Image by verbeeldingskr8

Away from economy now, the next 3 concepts will be about our own mind.

8 Subselves

Douglas T. Kendrick suggests Colin Martindale’s concept of subselves as a great addition to everyone’s toolkit. The idea of subselves states that there is no single “you” inside your head. Whoa… who else is there if not just me? According to the theory you have several “you’s” and that who you are is made up of the interplay and the taking charge of several sub-you’s that are more or less prominent in specific situations. The “you” that interacts with your lover is a different “you”, guided by different principles than the “you” that interacts with a business partner. The same goes for a friend or your child. The idea of subselves involves several simple concepts of selective input processing in the brain. Basically, at any given moment our brain is bombarded with so many stimuli that we can only function by categorizing and consciously ignoring almost all of them, in addition a certain set of inputs suppressing other ones. (Focusing will also play a big role in the next two answers to the Edge question.) On higher levels in the brain, these stimuli then lead to one of our subselves taking charge and suppressing the other ones. This idea can combine very well with the more modern concept of brain modularity. We (and animals) use several different mental processes to learn different things so psychologists suggested that there are several different systems (or “you’s”) in our brain to solve different adaptive problems. To use the example from above: one system to respond to your lover and one to respond to your business partner. Perceiving our mind as this set of subselves, Kendrick says, would help us understand why some actions would make sense involving one’s lover but would seem irrational when involving one’s child, as well as other seemingly irrational behaviours.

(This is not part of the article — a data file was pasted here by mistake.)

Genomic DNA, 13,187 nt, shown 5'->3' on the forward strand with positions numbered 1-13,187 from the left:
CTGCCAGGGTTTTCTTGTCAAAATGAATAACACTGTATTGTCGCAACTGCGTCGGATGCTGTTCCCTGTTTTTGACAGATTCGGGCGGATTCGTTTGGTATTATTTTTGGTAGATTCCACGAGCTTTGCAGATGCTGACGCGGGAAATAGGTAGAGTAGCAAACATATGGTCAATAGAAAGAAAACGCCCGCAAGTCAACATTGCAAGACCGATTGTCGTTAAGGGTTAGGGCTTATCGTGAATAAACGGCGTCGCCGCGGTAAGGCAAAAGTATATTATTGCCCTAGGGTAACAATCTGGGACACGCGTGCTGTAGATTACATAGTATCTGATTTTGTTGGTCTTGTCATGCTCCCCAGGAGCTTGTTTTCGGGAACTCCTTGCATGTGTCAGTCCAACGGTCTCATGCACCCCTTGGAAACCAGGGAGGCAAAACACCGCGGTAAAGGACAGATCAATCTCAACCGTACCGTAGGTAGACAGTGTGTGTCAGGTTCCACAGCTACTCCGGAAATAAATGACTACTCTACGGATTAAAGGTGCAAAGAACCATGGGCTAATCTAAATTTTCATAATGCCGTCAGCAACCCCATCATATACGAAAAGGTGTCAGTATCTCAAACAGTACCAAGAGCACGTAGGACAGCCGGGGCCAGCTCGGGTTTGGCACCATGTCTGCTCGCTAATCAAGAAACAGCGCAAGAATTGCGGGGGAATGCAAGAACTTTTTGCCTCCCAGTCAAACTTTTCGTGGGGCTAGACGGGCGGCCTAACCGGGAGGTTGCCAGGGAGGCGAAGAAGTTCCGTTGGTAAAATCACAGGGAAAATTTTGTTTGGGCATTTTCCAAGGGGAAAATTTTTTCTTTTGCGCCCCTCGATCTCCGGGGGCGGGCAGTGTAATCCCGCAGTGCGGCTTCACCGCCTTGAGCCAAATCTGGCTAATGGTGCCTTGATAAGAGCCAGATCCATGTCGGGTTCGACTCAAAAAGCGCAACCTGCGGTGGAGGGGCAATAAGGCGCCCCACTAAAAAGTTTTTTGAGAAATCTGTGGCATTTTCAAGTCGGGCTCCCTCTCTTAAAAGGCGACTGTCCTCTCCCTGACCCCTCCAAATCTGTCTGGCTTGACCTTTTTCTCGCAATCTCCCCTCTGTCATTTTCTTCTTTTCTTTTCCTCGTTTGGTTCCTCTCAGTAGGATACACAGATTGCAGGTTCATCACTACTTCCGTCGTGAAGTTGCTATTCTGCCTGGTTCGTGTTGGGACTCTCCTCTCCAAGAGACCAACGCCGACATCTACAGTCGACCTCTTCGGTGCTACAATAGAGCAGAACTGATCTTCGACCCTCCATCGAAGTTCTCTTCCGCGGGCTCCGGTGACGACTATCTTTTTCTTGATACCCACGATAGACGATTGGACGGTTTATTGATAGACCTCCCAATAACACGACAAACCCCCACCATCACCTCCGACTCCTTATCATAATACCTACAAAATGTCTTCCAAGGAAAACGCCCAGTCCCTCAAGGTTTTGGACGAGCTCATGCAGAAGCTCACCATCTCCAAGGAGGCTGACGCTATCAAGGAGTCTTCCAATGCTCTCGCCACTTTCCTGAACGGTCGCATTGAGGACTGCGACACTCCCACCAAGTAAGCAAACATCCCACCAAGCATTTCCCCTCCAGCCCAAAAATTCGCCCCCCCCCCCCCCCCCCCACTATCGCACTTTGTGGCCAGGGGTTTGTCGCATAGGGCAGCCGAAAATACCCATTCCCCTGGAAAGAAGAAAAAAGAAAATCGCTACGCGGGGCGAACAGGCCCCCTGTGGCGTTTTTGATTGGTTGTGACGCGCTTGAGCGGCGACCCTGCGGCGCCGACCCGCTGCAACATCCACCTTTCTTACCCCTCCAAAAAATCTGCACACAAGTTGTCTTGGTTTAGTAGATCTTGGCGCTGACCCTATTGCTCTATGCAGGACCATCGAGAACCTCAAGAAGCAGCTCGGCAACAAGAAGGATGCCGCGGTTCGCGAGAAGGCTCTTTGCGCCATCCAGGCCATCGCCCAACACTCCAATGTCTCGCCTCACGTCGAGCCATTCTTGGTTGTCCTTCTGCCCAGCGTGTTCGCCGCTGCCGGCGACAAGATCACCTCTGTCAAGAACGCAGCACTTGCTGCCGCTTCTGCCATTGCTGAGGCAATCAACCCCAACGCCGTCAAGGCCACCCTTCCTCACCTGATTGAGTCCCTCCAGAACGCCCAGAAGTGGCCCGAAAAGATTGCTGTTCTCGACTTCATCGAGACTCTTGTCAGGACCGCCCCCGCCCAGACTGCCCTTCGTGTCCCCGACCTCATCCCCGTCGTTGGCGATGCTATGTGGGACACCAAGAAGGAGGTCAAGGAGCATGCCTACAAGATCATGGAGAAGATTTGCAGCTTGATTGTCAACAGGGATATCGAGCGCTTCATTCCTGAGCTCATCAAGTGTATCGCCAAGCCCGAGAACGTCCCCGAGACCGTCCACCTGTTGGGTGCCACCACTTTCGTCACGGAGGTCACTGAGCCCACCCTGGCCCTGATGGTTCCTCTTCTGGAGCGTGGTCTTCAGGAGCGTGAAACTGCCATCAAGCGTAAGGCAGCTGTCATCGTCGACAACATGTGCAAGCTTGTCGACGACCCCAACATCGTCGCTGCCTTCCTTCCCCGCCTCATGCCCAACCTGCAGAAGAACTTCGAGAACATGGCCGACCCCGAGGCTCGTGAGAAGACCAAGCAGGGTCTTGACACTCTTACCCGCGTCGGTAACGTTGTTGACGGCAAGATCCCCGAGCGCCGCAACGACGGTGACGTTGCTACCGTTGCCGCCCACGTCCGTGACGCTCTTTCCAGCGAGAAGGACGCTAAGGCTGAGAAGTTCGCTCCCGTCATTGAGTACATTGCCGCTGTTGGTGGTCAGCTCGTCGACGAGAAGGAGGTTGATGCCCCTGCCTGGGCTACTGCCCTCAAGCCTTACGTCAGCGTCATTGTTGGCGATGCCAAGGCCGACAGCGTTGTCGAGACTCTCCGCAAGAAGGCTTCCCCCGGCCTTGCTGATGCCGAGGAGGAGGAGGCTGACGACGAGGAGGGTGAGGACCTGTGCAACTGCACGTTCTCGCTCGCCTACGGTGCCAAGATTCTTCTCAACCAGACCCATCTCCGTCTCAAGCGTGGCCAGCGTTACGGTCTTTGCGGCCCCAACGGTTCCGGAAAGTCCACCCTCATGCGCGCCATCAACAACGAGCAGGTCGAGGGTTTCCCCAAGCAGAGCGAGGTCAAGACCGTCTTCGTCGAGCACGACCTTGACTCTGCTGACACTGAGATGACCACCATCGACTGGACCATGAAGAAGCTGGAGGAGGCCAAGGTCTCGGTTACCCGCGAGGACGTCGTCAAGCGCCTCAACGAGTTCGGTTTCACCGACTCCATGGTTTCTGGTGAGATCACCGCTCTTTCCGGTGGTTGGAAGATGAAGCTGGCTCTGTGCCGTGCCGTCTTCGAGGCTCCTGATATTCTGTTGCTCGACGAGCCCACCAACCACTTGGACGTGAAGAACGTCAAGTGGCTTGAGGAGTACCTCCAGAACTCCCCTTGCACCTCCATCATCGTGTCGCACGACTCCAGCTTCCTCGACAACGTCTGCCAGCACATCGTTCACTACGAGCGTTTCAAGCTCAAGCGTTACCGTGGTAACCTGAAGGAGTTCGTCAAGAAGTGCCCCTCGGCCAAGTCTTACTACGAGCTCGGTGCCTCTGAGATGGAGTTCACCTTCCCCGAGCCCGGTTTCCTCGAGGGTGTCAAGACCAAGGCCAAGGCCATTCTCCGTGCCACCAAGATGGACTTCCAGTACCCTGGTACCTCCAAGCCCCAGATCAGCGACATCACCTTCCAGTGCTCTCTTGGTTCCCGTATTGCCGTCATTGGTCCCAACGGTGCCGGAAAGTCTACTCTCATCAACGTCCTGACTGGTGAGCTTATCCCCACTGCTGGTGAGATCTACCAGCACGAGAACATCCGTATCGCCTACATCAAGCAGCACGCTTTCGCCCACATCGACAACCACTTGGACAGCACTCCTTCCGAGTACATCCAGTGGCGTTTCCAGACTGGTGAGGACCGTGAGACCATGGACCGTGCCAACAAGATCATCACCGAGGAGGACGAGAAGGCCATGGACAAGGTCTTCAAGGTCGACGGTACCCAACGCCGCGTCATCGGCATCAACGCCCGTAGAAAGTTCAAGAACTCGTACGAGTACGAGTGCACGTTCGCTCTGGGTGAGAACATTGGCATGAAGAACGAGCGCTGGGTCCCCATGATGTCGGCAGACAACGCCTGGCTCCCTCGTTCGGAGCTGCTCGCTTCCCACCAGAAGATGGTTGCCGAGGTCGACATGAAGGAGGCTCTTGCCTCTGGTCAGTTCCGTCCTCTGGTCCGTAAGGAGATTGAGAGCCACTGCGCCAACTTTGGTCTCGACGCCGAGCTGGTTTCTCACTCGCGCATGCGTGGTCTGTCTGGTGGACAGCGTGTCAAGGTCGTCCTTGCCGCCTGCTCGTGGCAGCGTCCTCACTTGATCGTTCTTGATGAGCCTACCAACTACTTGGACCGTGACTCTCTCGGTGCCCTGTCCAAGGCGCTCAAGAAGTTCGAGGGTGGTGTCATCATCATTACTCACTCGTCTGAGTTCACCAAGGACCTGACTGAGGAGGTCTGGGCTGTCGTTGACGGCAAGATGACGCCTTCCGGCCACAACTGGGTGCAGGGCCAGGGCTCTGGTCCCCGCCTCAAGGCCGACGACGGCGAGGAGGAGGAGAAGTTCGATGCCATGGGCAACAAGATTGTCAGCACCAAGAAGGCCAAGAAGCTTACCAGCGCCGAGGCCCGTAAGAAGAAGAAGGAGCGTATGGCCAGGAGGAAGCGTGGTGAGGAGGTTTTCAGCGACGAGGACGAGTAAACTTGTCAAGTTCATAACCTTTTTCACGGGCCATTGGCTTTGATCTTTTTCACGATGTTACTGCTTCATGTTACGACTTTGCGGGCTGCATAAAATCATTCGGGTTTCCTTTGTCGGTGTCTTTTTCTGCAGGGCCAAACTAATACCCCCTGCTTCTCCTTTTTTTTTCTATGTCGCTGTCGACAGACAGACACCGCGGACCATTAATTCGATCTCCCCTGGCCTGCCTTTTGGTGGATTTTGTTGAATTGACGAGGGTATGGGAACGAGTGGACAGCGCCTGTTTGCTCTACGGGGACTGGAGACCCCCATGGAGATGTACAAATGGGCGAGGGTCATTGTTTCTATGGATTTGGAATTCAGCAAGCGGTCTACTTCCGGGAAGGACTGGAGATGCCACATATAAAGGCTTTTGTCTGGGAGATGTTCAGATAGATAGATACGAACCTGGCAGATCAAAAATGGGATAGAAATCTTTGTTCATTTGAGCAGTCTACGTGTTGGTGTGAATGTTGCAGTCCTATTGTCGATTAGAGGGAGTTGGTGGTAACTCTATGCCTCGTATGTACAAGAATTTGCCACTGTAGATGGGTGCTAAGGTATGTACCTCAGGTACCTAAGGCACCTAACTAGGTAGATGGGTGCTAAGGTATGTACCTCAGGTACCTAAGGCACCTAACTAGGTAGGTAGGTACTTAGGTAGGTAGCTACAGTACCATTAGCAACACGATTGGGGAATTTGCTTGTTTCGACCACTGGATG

Image by Mrs Logic

9 Controlling the Spotlight

Image by LarimdaME